Sir George Young MP

1 Sep 2013 12:24:10

Reshuffle speculation, what reshuffle speculation?

By Mark Wallace
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It's a measure of how uncertain politics can be that on my grid of events likely to dominate the news on a particular day, today's date has the words "RESHUFFLE SPECULATION" scrawled next to it. 

For obvious reasons, the news agenda today is dominated by Syria instead.

As it was written a few weeks ago, and I don't have a source inside Assad's chemical weapons team, I'm going to take the liberty of forgiving myself. The near total lack of reshuffle speculation suggests that the ministerial rejig has been put off while the crisis (in Westminster and Damascus) boils. 

Even if it does occur, it seems likely to focus on junior positions. It's noteworthy that what little mention there is of reshuffling in today's papers features Alan Duncan and Sir George Young in very different tones.

In Duncan's case, the Mail's Black Dog reports that a Number 10 source criticises his "disloyalty", and the column speculates freely that this "doesn't bode well for Duncan in the coming reshuffle".

By contrast, in the same paper James Forsyth has been told that the Prime Minister intends to keep Sir George Young as Chief Whip despite last Thursday's fiasco. Of course the ideal situation is for no-one to be talking about your being replaced, and the fact a cabinet minister is quoted defending him suggests Young knows that all too well, but it seems Cameron is willing to quash rumours of an imminent replacement.

Reshuffle prediction often has a lot in common with scrying through tea leaves, but the order of beasts is seemingly intact - junior ministers will continue to feel rather more endangered than the kings of the jungle.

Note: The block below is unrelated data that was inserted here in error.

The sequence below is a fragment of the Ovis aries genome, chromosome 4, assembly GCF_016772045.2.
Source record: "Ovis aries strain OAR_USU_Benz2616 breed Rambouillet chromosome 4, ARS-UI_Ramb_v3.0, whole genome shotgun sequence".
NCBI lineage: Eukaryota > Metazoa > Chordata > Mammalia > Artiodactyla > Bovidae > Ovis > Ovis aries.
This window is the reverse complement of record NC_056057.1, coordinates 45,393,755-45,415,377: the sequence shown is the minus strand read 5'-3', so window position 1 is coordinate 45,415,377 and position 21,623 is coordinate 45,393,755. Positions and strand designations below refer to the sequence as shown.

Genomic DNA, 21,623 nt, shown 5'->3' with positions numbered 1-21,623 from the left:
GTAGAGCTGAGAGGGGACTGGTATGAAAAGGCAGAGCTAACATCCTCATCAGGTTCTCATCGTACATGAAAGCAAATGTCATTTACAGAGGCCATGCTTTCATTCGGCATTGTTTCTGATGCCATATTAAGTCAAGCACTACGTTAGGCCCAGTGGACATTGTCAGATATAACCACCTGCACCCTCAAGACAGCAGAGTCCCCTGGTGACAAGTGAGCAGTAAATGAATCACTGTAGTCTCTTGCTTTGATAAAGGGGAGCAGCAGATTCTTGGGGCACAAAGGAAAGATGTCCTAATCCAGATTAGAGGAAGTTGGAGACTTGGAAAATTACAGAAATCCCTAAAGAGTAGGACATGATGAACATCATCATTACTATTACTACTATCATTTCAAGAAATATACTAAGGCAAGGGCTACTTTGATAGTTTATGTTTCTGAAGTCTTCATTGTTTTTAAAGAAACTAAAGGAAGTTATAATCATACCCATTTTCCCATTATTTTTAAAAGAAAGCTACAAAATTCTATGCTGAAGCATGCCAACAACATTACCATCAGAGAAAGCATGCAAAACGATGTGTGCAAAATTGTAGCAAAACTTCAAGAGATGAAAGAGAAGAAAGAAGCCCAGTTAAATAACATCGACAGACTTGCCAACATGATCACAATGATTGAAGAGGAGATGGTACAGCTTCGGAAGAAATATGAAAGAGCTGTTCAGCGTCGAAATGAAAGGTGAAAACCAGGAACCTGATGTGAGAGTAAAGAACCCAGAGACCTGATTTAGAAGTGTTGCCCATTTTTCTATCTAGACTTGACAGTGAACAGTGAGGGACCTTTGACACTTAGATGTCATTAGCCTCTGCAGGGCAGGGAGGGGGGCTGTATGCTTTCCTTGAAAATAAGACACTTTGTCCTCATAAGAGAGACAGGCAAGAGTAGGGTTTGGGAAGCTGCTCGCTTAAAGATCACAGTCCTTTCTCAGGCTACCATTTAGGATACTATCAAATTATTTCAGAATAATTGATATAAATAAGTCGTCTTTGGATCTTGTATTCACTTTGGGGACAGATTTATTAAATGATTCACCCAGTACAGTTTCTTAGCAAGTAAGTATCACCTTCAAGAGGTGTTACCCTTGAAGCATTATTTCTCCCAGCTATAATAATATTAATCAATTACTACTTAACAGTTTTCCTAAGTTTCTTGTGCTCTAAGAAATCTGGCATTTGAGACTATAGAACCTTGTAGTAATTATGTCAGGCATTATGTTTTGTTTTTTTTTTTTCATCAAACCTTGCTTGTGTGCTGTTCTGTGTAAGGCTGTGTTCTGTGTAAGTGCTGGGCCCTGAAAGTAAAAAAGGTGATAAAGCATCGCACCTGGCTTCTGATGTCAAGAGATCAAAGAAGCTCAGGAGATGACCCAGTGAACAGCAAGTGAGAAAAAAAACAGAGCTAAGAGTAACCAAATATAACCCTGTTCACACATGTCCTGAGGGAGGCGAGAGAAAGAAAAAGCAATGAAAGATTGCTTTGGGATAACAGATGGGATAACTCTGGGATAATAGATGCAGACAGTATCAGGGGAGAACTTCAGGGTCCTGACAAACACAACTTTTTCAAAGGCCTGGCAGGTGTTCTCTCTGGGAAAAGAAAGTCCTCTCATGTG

30 Aug 2013 09:04:08

Who's to blame? Cameron, the Whips, or both?

By Paul Goodman
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Screen shot 2013-08-30 at 08.55.21Conservative MPs I spoke to yesterday were excoriating about the shambles of the recall of Parliament and the whipping of yesterday's vote.  One told me that the first he heard of the decision to recall was a message from EasyJet offering him a flight back.  "Perhaps the Whips Office should just be franchised out to EasyJet," he told me.  Another said that he wasn't contacted by the Whips until Wednesday evening, less than 24 hours before the start of yesterday's debate.  A third said that he had a missed call from one of the Prime Minister's PPS's, but no message or text explaining it or asking him to ring back. One of the three said that although Sir George Young runs the office in a calm and courteous way, it lacks the presence of MPs with a feel for what their backbench colleagues are thinking: as others have done, he recommended the recruitment of Tracey Crouch, one of yesterday evening's rebels.  He also offered the thought that the Government Whips Office has not recovered the status it lost under Tony Blair, when it was moved out of 12 Downing Street.